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Unisa online - Re-establishing the African centred curriculum


Ms Cecile Johnson

“Once we know our African history, we will know that we come from great people” said Ms Cecile Johnson, President/CEO of Cecile Johnson Empowering YOU, during the conversation circle hosted by The Academy for African Languages and Science (AALS) on 26 July 2012.

In her lecture entitled “Towards an African centered curriculum in the learning and teaching of history” she highlighted the importance of having an African centred curriculum. “As Africans, our history is very important.”  She mentioned that when we look around us we will see that our challenges revolve around the issue of identity and the lack of identity, “and this is seen in the way Africans dress up, how they behave and the way they do things; they are modelling what is not theirs,” she said.  She highlighted the fact that Africans were made to believe that the Western style is better and most Africans have become consumerist.

Responding to the paper, Prof Mammo Muchie, SARChI Chair, Institute for Economic Research on innovation Tshwane University of Technology said that Ethiopia had its own letters, numbers and many other things until there was the world war. When Ethiopia was taken over by the British in the process of rebuilding the country, one academic created a curriculum which was African centred, but the British rejected it. “When I was educated, I was not educated about Africa and I did not know Africa,” he said.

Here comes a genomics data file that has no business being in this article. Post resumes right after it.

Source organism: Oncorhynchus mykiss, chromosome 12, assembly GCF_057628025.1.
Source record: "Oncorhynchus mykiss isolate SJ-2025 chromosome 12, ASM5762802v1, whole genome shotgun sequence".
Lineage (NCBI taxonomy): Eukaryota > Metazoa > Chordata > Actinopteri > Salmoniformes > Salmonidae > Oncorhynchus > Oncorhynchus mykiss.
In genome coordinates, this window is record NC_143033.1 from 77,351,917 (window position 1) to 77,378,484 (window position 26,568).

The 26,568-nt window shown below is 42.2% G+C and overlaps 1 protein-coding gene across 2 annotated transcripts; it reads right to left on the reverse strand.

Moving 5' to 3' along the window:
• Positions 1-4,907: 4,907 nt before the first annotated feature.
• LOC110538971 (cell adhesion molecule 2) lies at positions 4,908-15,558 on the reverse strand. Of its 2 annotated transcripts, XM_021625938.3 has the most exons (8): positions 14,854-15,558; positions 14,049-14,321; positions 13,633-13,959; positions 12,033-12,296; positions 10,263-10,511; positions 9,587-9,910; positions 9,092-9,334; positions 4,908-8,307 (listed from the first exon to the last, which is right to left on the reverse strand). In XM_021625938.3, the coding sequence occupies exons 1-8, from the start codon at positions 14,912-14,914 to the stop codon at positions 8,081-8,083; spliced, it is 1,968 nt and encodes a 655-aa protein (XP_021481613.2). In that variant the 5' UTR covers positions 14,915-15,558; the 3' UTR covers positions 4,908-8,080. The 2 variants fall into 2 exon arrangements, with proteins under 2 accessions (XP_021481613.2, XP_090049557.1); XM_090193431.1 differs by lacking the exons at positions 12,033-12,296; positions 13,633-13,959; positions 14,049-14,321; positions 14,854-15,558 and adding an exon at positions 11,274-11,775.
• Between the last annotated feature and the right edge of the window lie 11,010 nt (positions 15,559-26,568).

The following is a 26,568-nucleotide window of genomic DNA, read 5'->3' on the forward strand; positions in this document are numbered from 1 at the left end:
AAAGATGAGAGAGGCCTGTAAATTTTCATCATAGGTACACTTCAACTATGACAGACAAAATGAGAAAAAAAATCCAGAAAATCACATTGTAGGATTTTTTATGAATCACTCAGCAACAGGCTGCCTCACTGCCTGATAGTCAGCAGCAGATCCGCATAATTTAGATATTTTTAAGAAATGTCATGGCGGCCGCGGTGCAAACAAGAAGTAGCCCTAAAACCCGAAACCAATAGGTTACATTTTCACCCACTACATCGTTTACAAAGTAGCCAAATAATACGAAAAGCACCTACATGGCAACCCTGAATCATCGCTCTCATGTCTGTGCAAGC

Prof Mammo Muchie

Muchi highlighted the fact that the time has come to educate the African child correctly, “We have to tell them the true African story.” He added that our qualifications should be based on our own story, “our past, our present and our future.” He highlighted that he only started learning about Africa when he was in America. “Those who came and dominated us changed everything.

Prof Samba Mboup, Manager AALS said that the conversation circle is a platform for scholars from whom we can learn interesting topics. He said that a number of scholars have been part of this conversation circle.



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